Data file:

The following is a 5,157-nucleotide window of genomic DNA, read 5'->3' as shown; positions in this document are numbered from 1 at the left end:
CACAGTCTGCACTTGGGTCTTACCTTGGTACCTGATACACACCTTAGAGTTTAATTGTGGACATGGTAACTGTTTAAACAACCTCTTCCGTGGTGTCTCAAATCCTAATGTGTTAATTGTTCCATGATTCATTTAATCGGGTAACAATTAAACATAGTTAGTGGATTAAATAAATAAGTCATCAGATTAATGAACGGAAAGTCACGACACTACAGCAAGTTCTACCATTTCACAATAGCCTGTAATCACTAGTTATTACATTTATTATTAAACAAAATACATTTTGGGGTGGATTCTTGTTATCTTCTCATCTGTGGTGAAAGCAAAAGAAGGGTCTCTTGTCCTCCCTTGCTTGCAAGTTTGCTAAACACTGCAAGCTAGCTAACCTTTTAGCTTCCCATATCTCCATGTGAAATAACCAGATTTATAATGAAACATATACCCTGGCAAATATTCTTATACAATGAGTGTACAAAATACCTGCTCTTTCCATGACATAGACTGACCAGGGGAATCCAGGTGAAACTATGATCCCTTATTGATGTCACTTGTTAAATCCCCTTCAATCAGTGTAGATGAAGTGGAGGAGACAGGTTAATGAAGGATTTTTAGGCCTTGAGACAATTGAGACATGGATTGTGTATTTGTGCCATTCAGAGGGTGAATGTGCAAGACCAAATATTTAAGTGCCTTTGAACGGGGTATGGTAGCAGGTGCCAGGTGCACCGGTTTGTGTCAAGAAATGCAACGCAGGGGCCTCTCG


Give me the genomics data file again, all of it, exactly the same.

The following is a 5,157-nucleotide window of genomic DNA, read 5'->3' as shown; positions in this document are numbered from 1 at the left end:
CACAGTCTGCACTTGGGTCTTACCTTGGTACCTGATACACACCTTAGAGTTTAATTGTGGACATGGTAACTGTTTAAACAACCTCTTCCGTGGTGTCTCAAATCCTAATGTGTTAATTGTTCCATGATTCATTTAATCGGGTAACAATTAAACATAGTTAGTGGATTAAATAAATAAGTCATCAGATTAATGAACGGAAAGTCACGACACTACAGCAAGTTCTACCATTTCACAATAGCCTGTAATCACTAGTTATTACATTTATTATTAAACAAAATACATTTTGGGGTGGATTCTTGTTATCTTCTCATCTGTGGTGAAAGCAAAAGAAGGGTCTCTTGTCCTCCCTTGCTTGCAAGTTTGCTAAACACTGCAAGCTAGCTAACCTTTTAGCTTCCCATATCTCCATGTGAAATAACCAGATTTATAATGAAACATATACCCTGGCAAATATTCTTATACAATGAGTGTACAAAATACCTGCTCTTTCCATGACATAGACTGACCAGGGGAATCCAGGTGAAACTATGATCCCTTATTGATGTCACTTGTTAAATCCCCTTCAATCAGTGTAGATGAAGTGGAGGAGACAGGTTAATGAAGGATTTTTAGGCCTTGAGACAATTGAGACATGGATTGTGTATTTGTGCCATTCAGAGGGTGAATGTGCAAGACCAAATATTTAAGTGCCTTTGAACGGGGTATGGTAGCAGGTGCCAGGTGCACCGGTTTGTGTCAAGAAATGCAACGCAGGGGCCTCTCG